Copyright © The Malta Historical Society, 2005.
Source: Melita Historica : Journal of the Malta Historical Society. 4(1967)4(257-259)
[p.257] Aulus Licinius Aristotelis
Among the hundreds of letters of Cicero there is one in which he recommends Aulus Licinius Aristotelis — a Maltese friend of his — to a certain Rex. 
This letter was written in the autumn of 46 B.C.,  at a time when the Civil War between the Caesarians and the Pompeians had already been clearly decided in favour of the former and at a time when Cicero, greatly disturbed by the recent political developments and deeply embittered by family troubles, had all but withdrawn from public life and was employing himself in writing on the theory and practice of oratory and on philosophy.
The letter is headed with the name of Cicero in the nominative and that of the recipient, Rex, in the genitive governed by the greeting S. (salutem dat). Abela in his “Malta Illustrata” contends that the recipient of this letter was Juba, King of Numidia.  It is extremely difficult to accept such a view. We have here a familiar letter written to an intimate friend of Cicero, as testified by the brief greeting, which Cicero reserved for his close friends,  and the words mi Rex (my dear Rex), which denote intimacy.  Had Cicero really sent this letter to King Juba, for whom, incidentally, he entertained the greatest contempt,  he would have employed the more formal manner of writing. 
When Cicero wrote to his close friends he invariably used only ‘the cognomen’ of his correspondent and dropped the ‘nomen’ and ‘praenomen.’  So Cicero never wrote to Titus Pomponius Atticus, but simply to Atticus.  In this letter likewise Cicero wrote to an old friend, the cognomen of whom was Rex. We know only four things about this Rex: (a) That he had sided with Pompey in the Civil War; (b) that he was alive in 46 B.C.; (c) that he was Cicero’s friend; (d) that his cognomen was Rex. We know of only two people who had all these requirements: Quintus Marcius Rex and Publius Rupilius Rex.  It is wellnigh impossible to determine to which of the two the letter is addressed.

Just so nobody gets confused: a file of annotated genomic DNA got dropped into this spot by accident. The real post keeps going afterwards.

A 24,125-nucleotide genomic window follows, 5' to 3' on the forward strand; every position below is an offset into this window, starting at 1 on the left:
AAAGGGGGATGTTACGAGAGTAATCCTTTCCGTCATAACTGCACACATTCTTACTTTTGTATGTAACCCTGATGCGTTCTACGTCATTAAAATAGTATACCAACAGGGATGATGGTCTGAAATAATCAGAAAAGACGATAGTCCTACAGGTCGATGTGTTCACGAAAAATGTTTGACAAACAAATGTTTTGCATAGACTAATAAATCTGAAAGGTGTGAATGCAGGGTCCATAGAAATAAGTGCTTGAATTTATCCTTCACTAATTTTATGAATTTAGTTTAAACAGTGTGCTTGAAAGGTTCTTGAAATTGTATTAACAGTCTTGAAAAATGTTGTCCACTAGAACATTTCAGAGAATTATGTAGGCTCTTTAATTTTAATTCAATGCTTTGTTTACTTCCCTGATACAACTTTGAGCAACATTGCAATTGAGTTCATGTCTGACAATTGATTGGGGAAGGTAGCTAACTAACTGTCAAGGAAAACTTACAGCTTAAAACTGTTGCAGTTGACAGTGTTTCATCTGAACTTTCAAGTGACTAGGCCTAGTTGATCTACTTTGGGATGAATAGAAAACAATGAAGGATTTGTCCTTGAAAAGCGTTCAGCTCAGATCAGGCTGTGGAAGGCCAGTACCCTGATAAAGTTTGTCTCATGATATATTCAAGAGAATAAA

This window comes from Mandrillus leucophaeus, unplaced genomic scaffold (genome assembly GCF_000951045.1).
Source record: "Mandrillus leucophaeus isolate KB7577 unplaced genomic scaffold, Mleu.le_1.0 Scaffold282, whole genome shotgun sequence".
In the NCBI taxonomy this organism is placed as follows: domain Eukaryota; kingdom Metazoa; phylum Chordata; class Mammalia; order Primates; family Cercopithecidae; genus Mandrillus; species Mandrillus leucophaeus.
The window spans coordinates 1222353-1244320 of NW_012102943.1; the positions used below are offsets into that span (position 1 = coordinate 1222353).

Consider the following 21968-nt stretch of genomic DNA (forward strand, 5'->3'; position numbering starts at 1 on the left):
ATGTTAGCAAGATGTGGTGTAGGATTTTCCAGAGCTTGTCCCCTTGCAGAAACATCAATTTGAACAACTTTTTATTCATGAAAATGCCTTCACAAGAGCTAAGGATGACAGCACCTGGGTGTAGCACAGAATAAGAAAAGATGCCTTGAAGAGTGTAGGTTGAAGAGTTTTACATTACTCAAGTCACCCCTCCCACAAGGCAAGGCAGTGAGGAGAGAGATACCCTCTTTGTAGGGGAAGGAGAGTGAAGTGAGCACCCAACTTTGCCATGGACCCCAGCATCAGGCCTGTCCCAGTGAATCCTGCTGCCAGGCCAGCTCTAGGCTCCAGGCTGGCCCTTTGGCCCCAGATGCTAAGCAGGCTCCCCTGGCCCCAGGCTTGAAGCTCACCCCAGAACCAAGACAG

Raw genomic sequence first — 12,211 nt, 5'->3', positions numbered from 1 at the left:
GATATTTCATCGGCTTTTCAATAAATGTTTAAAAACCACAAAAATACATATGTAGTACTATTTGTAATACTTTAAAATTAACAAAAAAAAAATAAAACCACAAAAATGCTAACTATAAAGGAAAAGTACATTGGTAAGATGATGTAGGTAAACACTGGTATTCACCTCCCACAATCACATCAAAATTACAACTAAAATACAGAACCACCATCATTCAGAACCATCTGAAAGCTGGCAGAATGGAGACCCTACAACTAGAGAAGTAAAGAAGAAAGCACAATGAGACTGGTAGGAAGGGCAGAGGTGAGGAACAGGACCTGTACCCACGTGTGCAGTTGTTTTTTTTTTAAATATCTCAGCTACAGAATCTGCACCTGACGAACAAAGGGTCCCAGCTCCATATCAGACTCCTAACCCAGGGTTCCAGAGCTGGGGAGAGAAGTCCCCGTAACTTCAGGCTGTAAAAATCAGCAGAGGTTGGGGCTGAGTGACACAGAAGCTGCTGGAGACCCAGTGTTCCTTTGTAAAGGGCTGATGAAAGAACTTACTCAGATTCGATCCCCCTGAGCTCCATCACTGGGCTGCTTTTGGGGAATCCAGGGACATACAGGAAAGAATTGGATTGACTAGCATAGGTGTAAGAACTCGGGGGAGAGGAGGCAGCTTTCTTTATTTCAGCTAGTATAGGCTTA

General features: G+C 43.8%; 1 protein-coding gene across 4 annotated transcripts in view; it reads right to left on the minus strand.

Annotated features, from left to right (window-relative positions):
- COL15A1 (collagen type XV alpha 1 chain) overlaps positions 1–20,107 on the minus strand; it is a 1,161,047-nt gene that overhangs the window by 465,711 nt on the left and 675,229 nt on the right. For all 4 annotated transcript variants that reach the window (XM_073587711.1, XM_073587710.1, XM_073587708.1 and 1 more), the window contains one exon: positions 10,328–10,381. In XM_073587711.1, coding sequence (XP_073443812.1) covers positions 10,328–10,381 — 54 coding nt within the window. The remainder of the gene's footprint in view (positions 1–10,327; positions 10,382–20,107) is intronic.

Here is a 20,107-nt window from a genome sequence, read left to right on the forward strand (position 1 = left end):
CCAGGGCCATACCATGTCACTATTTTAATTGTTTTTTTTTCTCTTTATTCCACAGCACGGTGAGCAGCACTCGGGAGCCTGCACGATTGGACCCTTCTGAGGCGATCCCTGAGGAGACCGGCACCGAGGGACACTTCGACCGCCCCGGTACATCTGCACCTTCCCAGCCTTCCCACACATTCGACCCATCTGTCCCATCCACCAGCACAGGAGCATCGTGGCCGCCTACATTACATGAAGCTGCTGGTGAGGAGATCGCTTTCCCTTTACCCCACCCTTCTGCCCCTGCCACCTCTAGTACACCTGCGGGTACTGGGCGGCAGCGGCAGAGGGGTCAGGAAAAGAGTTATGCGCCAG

The letter speaks of a Maltese friend of Cicero, Aulus Licinius Aristotelis. The first thing to note here is the name. The cognomen Aristotelis — common [p.258] throughout Sicily and other parts of the Greek-speaking world — indicates that the person concerned was of Greek extraction. Furthermore as Cicero’s friend took on a Roman nomen and praenomen, he must, at some time, have become a Roman citizen. Non-Romans on becoming Roman citizens usually bore the name of their patron and retained their original name as a cognomen.  There are many examples of non-Romans who assumed Roman citizenship. Thus the Carthaginian Muttines, sponsored by the consul Marcus Valerius Laevinius, became Marcus Valerius Muttines.  The Greek poet Archias, who was defended by Cicero, on adopting Roman citizenship took the name Aulus Licinius Archias.  This last example is interesting. Cicero’s Maltese friend assumed the very same praenomen and nomen as Archias had done. It is known that Archias took the nomen Licinius, the name of the gens of which the Luculli, his great patrons, formed part. Why Archias took the praenomen Aulus it is difficult to say. Could it be that Aristotelis was also sponsored by the Luculli and that his benefactor was the same obscure Aulus who befriended Archias?
Cicero tells his friend Rex that Aulus Licinius is an ‘antiquissimus hospes’ of his, in other words that Cicero used to entertain Aulus Licinius in his home, when the latter was in Rome, and that Aulus Licinius, on his part, had been of some service to Cicero.  One can only speculate as to when these two became acquainted. It is possible that Cicero made friends with him when Cicero was quaestor at Lilybaeum in Sicily (75 B.C.), or when he was defending the interests of the Maltese against Verres in 70 B.C.; it is equally possible, however, that Cicero had known him long before 75 B.C., in Rome perhaps, or in some other Italian city. One can take it as fairly certain that Aulus Licinius was a person of some special standing in Malta or in Sicily; otherwise he would not have been easily accepted in Cicero’s circle.
Cicero claims that Aulus Licinius obtained his freedom from Caesar through his personal intervention. What is the meaning of this piece of information? Aulus Licinius had certainly never been Caesar’s slave, otherwise he would not have become Cicero’s friend. Furthermore, had he been a slave he would have assumed, on being manumitted, Caesar’s nomen and praenomen. The obvious meaning, accepted by all scholars, is that he was a political enemy of Caesar, i.e. he took Pompey’s side in the Civil War.  Cicero goes on to say that Aulus Licinius had frequently been in Cicero’s group of friends (that group which eventually fought with Pompey against Caesar), and that he maintained his adherence to the Senate’s cause longer than Cicero did.